As early as 1647 Massachusetts legislated that a free grammar public school was to be set up in every community withy fifty or more families. The schools were to teach the fundamentals of reading, writing, history, geography, and Bible study. Communities with one hundred families were required to have secondary schools to prepare young men to attend Harvard. The people as a whole were responsible for the education of all levels of society. John Adams said, "A native of America who cannot read and write is rare, … as a comet or an earthquake…."

The American colonists wanted all children to be taught basic skills in reading, writing and arithmetic in order that they would become life-long learners and well-informed citizens. This is one of the reasons why all of the Founding Fathers were well-read even though some had limited formal education. They learned the basics well and then continued learning through self-study. The American people as a whole were the "most enlightened in the world" according to Alexis de Tocqueville of France who visited the United States in 1831.

Americans understood that they had a wonderful and new experiment in liberty, and they wanted their children to receive instructions in political science. A popular textbook called "Catechism on the Constitution" was used to teach the children about the political system in America. The book was written by Arthur J. Stansbury and published in 1828.

Tocqueville wrote, "… But if you question [an American] respecting his own country …; his language will become as clear and precise as his thoughts. He will inform you what his rights are and by what means he exercises them; he will be able to point out the customs which obtain in the political world. You will find that he is well acquainted with the rules of the administration, and that he is familiar with the mechanism of the laws…. The American learns to know the laws by participating in the act of legislation; and he takes a lesson in the forms of government from governing. The great work of society is ever going on before his eyes and as it were, under his hands.
"In the United States, politics are the end and aim of education…." (Ibid, 1:329-330).

Many of the great leaders of our nation, such as Abraham Lincoln, developed their eloquence in speaking by extensive reading of the Bible because the American colonists insisted that the Holy Bible be taught in their schools. Today's students are not even permitted to read the Bible in many public schools. They are being deprived of the opportunity to learn the linguistic habits of the people, their moral standards, and their behavior patterns. Taking the Bible and God out of the classroom is just one of the ways that education in America is being dumbed down.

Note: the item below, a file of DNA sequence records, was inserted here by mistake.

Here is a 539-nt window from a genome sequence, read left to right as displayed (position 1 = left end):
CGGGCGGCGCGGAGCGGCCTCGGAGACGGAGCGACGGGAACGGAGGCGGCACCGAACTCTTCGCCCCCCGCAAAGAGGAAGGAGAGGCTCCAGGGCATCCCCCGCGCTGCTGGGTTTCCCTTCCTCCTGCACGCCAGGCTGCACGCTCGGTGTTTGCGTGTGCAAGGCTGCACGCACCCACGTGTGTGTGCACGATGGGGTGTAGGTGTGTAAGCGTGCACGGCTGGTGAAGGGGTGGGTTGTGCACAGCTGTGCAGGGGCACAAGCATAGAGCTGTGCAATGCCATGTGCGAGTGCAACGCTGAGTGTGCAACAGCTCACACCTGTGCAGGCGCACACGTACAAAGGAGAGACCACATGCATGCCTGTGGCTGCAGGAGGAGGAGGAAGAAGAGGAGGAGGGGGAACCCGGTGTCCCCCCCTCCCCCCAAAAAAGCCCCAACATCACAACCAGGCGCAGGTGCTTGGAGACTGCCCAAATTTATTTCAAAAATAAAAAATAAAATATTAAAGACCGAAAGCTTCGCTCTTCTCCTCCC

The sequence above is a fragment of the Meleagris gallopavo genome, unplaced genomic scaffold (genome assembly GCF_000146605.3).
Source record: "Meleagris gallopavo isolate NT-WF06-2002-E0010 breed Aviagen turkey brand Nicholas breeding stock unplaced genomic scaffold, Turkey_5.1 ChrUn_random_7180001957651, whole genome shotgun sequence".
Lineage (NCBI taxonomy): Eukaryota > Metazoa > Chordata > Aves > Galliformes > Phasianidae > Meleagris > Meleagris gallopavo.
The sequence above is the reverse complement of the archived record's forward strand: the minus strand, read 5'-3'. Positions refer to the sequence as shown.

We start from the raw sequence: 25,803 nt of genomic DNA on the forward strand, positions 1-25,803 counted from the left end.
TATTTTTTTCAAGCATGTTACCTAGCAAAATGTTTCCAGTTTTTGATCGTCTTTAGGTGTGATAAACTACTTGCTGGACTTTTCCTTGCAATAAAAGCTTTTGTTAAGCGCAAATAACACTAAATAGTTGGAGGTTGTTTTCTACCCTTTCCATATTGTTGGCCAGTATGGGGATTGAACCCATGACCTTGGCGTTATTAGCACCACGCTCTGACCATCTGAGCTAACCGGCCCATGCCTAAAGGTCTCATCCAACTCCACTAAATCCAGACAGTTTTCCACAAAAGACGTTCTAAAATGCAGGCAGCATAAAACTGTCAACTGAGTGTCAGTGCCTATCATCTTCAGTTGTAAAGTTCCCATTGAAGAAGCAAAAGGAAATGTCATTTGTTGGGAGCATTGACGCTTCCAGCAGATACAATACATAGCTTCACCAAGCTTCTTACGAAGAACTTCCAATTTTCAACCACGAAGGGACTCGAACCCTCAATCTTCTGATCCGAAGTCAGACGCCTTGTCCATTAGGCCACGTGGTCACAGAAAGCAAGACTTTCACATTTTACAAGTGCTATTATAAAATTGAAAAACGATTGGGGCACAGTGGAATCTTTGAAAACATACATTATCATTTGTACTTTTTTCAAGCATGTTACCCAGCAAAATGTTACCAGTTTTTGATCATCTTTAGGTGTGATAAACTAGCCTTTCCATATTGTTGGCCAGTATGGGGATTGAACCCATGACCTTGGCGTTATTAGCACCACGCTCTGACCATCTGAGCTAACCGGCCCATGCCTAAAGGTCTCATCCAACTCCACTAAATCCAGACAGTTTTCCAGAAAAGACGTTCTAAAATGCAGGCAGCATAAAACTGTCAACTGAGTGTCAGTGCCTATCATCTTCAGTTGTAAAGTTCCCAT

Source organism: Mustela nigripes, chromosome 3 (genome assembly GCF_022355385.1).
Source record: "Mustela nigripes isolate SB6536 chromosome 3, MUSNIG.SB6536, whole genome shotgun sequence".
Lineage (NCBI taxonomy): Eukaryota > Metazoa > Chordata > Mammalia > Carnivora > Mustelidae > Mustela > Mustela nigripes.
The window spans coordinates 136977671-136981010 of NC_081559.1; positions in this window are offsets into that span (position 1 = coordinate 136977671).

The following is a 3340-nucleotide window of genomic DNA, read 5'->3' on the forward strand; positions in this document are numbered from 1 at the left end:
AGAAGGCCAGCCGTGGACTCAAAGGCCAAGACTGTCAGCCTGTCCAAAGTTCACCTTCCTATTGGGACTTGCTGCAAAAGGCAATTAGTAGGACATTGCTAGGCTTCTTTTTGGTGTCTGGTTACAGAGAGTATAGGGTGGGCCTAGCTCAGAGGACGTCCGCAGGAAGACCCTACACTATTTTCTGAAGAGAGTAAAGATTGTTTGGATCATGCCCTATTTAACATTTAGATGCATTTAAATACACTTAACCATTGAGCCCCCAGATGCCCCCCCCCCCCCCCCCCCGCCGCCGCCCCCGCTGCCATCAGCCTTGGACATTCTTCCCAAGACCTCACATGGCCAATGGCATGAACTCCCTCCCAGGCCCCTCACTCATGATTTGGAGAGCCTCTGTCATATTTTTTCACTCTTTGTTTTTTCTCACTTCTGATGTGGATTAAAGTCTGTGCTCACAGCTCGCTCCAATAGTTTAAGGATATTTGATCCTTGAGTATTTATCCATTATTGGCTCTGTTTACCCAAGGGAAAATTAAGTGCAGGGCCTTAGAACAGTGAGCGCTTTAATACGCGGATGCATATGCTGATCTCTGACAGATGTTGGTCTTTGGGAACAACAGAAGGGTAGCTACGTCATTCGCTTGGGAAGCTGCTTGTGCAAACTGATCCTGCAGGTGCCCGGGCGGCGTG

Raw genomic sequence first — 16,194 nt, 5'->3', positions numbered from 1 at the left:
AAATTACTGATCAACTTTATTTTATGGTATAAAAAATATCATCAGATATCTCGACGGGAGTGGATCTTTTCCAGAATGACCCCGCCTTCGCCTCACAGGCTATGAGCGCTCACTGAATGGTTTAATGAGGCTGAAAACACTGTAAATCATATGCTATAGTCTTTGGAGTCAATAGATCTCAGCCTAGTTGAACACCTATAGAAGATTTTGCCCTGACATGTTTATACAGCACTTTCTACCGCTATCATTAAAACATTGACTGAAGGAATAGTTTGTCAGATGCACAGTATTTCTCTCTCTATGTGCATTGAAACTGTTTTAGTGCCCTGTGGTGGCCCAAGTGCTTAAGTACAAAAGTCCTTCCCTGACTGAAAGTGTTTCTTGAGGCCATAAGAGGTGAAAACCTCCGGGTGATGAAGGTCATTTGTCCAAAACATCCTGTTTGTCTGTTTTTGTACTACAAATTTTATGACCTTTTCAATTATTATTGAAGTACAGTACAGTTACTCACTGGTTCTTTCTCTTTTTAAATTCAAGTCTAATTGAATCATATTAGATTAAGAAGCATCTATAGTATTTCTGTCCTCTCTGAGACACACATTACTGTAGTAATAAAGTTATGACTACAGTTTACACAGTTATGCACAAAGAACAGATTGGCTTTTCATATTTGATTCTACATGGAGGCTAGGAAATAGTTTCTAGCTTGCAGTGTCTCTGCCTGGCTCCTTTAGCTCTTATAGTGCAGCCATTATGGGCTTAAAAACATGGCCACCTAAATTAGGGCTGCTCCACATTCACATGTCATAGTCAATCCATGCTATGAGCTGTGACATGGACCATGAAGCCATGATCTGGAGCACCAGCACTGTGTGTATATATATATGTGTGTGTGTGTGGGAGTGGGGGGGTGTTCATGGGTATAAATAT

The need for an educated citizenry is very evident from the results of the 2008 presidential election. Obama was elected by people who voted for him because of his color and the fact that he spoke eloquently. He had no other credentials for being the President of the United States. He was lying in many of his statements as an candidate, and he continues to stretch the truth and outright lie to Americans today. He is able to fool many people because they are not educated enough to study out the issues and learn the truth.

In order for the United States to survive as a republic, its citizens must receive a broad program of general education. A huge problem is caused by activist teachers indoctrinating children and teenagers with Marxist ideas. Parents and neighbors must join together to make sure that the rising generations are taught the principles of freedom, how America became a world leader, and why America is loosing power and respect among other nations. Yes, our citizenry needs to be educated in order to keep our inalienable rights from being eroded, but we must insure that we learn the principles of truth because the truth will keep us free.

Facts and quotes are from The Five Thousand Year Leap by W. Cleon Skousen.

Wednesday, July 20, 2011

Ann Lawler Ross

Ann Lawler, an accomplished, respected, and handsome young woman, married George Ross, signer of the Declaration of Independence, on August 14, 1751. The marriage was considered "highly advantageous" to both parties. The couple settled in Lancaster, Pennsylvania, and became parents of two sons and a daughter: George, James and Mary. Mary was described as beautiful and her children as being remarkable enough to attract attention.

Ann was the only child of Mary Lawler, a widow with "considerable property" in Lancaster, Pennsylvania, who died in 1778. George was born in Newcastle, Delaware. His father was an Episcopalian clergyman who was married twice and had eleven children, all of whom became prominent members of society. George was well-educated by his father and then studied law with his brother John, who was a highly esteemed lawyer as well as a good friend of Benjamin Franklin.